• Mark D Wolfinger 02/25/2011 at 9:27 AM #

      This is a controversy that will never go away.


  2. Robert D. 02/25/2011 at 10:59 PM #


    Thanks for your thoughtful analysis on a controversial issue. For the sake of accuracy, though, 11 out of 500 is 2.2%, not 0.22%.


    • Mark D Wolfinger 02/26/2011 at 7:41 AM #

      Thank you Robert.


  3. Ed Hwong 02/28/2011 at 10:39 PM #

    Mark, on the same SSRN site, is a more specific paper regarding GOOG. Another options trader/author, Guy Cohen, coincidentally also mentioned GOOG in one of his books with regard to price manipulations. Are your thoughts the same with regard to this stock?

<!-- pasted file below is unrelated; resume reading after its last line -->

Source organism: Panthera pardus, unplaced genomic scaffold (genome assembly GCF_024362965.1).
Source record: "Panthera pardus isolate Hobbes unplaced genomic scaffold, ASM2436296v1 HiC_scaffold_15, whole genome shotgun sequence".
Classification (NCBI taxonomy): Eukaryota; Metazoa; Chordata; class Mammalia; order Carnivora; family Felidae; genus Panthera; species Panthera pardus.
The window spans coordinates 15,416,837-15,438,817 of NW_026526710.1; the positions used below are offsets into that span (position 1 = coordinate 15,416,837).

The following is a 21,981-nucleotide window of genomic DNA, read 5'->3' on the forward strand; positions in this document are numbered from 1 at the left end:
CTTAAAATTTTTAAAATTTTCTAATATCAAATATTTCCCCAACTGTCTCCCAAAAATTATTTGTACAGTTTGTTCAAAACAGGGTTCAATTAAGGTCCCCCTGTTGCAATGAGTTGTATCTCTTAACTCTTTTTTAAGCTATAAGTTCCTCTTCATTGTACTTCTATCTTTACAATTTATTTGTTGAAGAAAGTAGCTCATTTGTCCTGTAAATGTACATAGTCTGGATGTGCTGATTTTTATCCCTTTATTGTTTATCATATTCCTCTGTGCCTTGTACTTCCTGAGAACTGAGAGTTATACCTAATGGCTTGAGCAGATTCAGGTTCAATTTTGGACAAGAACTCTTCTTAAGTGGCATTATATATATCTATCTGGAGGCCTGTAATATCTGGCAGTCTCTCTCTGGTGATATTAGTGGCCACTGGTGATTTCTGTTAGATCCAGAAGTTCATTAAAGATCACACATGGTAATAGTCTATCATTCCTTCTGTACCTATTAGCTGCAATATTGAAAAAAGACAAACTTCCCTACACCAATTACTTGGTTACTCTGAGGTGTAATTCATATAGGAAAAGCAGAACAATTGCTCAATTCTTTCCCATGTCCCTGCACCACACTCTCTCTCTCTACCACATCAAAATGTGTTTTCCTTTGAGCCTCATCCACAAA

• Mark D Wolfinger 02/28/2011 at 11:10 PM #


      I have no clue which stocks are manipulated and which are not.
      Wall Street is not an honest place.